2012-Dec: Debt or Go Away Closer - Take 2
by Linda Boston Franke

December 1, 2012

Debt or Go Away Closer – Take 2

We first published the blog note,“Debt or Go Away Closer” in December 2010, when the Greek debt crisis seemed to have peeked. Yet two years later, Greece is still drowning in debt and nothing more than patch work has been done that “kicks the can” and prolongs the agony.

In the United States, the debt situation is quite different from the situation in Greece. The U.S. also has a lot of debt but the U.S. can “print money.” This reduces the value of the dollar but also reduces the value of debt that is in dollars. “Printing money,”or what is popularly known as "quantitative easing" (QE) is actually a procedure that involves the federal reserve buying debt, thereby putting more liquidity into the system. The fed buys the national debt through buying treasuries. The fed can also buy mortgage backed securities.

With “printing money” the debt becomes less onerous. On the face of it, this would appear to be a no-brainer solution to the problem of excessive debt, but not so fast – there is a down-side to "printing money":

By increasing the volume of money in the system, “printing money” actually causes money to become less and less valuable. Savings accounts become worth less and less over time. Fixed income becomes worth less and less. In turn, basic goods and services cost more and more, because the money used to buy them has become worth less and less. Eventually, as a result of “printing money” all commodities will theoretically rise in value including food, supplies, oil and gas, gold, and – real estate! But these rising costs, also known as “inflation,” could backfire and cause demand for goods and services to contract.

If we really look at debt for what it is, debt is simply a means of distributing goods and services to greater numbers of people. It may not be the best means and certainly is not a utopian means but it is a means. If a car or a home or even a big screen HDTV could only be purchased for cash, imagine how few people would have these things? Without debt, travel, education and recreation would be much less readily available for the average American. While admittedly the debt system is the greatest instrument of global oppression, at the same time the debt system has served to broaden and expand the human experience.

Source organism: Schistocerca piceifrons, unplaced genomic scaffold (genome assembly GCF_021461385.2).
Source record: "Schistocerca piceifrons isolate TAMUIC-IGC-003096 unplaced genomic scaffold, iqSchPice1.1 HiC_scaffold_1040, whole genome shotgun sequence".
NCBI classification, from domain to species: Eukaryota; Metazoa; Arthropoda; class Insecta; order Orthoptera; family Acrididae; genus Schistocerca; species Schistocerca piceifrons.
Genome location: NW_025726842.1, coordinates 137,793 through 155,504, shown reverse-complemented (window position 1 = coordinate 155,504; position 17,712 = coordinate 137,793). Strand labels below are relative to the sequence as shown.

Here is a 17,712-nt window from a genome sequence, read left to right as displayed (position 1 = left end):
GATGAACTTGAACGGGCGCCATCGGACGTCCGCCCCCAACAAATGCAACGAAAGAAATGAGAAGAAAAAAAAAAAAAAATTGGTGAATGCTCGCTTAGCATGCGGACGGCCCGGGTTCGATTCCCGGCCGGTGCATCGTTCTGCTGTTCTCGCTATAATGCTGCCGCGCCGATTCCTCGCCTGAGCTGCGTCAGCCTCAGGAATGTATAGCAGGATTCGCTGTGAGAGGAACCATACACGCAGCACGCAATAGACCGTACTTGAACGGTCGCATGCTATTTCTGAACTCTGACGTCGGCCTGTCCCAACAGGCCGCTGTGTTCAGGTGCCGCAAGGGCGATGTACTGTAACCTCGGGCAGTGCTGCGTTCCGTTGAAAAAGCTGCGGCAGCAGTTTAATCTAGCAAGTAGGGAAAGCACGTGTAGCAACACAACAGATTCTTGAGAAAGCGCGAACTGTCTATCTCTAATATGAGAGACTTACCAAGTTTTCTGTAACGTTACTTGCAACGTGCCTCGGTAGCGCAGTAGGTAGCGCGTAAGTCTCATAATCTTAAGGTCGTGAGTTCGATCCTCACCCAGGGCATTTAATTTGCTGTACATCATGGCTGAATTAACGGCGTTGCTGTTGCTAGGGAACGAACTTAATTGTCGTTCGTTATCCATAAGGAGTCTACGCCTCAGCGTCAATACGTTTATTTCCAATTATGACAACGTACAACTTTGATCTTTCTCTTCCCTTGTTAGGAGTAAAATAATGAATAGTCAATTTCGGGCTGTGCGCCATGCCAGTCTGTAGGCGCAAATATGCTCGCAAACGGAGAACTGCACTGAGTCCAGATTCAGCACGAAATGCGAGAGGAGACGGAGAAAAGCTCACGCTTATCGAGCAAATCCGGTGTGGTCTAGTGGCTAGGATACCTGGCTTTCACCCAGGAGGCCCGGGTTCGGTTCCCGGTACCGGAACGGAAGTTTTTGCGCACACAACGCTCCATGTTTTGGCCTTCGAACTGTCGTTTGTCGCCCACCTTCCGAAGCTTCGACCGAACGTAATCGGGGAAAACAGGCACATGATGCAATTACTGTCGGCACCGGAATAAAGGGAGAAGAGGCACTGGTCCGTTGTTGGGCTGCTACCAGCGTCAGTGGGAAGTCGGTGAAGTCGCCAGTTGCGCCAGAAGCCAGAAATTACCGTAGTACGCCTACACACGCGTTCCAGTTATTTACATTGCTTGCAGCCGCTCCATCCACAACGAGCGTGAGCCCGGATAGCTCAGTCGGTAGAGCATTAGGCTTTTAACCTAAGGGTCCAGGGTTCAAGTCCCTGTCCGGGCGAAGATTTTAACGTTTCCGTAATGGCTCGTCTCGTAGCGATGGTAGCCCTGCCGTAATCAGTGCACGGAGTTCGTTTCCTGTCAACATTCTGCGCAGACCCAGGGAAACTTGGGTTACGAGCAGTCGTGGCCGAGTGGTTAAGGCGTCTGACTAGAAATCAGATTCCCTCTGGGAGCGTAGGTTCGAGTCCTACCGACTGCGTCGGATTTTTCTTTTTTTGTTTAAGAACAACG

The debt system works as long as demand for consumption continually expands. But when the demand for goods and services contracts, which in turn causes production to be cut back, prices to be reduced, and employment and associated wages curtailed, the debt system implodes on itself. And when the debt system implodes, we are in a financial crisis. The financial crisis that began in 2008 was a debt crisis.

The kicker is that money itself is actually debt. Every dollar is actually a promise to pay. And to pay with what? With another promise that is greater in size because the new promise includes the interest owed on the first promise. The debt system can’t exist in equilibrium. It incorporates the inherent requirement, not only that consumption of goods and services increases ad infinitum, but also that the supply of money increases accordingly. Until… until… ???

Solutions to over-extended debt are not easy to come by. “Printing money” may backfire and actually reduce demand if it causes costs of goods and services to rise too much. “Austerity,” the remedy frequently proposed in Europe, entails spending cuts that contract the economy resulting in less and less demand. This will not solve a debt crisis that can only be solved by increased demand.

In 2010, we concluded the following and today it still rings true, “There is really only one solution to global debt issues, and there is a term for it. Some would say it is a religious term and it may be that. But I think this is a term for what the human experience in this world is really all about, a term for something that solves a lot of problems and sets a lot of things straight. It is “forgiveness”and it is long past due."

Many analysts say the real estate market in the U.S. has healed and that we’re heading “up” from here. Each short sale or foreclosure along the way has been a form of debt forgiveness. And yet the banks are still making loans. The debt system hasn’t imploded just because of a little forgiveness. Go ahead and write down the Greek debt, and don’t worry, the bond holders will be back for another round.

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